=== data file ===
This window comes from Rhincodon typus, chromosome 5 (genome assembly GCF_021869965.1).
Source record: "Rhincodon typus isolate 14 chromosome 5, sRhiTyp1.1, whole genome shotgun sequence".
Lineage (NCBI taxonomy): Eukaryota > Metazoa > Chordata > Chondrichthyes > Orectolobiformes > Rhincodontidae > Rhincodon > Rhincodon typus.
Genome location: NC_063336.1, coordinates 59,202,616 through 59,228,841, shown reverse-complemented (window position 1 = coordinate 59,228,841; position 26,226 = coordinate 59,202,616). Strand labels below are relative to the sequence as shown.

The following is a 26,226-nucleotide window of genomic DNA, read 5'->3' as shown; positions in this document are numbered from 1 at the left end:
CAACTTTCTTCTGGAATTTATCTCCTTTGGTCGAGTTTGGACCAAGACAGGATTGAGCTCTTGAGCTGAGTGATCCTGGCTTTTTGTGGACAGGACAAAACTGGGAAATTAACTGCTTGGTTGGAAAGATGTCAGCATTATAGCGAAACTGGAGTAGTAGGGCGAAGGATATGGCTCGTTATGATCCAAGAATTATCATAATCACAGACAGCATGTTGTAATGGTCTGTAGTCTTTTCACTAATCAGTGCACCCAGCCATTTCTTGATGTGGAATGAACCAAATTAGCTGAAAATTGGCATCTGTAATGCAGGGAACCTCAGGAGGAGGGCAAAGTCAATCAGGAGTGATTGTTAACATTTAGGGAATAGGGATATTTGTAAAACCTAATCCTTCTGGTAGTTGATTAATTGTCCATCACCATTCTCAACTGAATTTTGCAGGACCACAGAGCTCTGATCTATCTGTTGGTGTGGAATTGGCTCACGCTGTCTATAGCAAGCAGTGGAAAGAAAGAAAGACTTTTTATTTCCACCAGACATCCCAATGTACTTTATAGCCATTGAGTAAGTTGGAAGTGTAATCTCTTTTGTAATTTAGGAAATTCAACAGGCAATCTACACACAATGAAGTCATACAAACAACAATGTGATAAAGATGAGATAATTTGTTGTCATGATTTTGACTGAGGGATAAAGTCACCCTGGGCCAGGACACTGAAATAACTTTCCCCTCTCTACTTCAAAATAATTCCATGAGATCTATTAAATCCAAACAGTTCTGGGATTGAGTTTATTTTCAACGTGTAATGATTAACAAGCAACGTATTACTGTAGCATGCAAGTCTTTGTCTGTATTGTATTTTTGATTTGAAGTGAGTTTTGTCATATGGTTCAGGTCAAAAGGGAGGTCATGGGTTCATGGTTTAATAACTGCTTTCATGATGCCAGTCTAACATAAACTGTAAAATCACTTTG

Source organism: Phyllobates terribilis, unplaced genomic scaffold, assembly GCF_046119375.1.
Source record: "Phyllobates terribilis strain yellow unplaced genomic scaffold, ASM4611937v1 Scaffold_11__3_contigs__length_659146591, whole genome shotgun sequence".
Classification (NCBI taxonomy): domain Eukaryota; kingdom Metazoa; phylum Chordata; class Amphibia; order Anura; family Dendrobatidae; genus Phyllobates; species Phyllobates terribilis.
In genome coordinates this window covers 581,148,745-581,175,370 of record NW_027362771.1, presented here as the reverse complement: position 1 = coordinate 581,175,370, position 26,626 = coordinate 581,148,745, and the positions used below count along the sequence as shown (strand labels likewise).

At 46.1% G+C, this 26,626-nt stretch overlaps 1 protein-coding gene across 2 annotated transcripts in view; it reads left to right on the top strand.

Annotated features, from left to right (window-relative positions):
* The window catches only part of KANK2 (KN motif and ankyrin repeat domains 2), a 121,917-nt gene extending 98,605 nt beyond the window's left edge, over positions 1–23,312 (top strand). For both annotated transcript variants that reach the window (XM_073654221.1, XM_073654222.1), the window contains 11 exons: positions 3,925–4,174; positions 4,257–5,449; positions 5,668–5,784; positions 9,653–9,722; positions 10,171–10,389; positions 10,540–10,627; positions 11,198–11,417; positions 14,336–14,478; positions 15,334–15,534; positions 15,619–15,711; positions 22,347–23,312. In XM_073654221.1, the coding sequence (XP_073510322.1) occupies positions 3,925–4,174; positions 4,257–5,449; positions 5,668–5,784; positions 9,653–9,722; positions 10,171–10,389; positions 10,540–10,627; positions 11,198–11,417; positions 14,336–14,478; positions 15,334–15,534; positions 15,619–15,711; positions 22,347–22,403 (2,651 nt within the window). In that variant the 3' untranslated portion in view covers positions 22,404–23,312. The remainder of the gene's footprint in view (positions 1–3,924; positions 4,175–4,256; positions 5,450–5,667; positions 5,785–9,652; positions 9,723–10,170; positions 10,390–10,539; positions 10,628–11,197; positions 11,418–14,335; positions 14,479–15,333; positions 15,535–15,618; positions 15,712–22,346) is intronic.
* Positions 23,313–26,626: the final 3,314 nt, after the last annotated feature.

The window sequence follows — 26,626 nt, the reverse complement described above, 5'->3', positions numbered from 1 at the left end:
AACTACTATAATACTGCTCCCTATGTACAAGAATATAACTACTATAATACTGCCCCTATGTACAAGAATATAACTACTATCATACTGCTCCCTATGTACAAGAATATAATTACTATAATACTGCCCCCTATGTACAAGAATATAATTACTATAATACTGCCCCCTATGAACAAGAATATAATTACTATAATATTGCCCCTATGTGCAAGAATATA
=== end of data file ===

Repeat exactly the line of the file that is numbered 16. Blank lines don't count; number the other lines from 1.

AACTACTATAATACTGCTCCCTATGTACAAGAATATAACTACTATAATACTGCCCCTATGTACAAGAATATAACTACTATCATACTGCTCCCTATGTACAAGAATATAATTACTATAATACTGCCCCCTATGTACAAGAATATAATTACTATAATACTGCCCCCTATGAACAAGAATATAATTACTATAATATTGCCCCTATGTGCAAGAATATA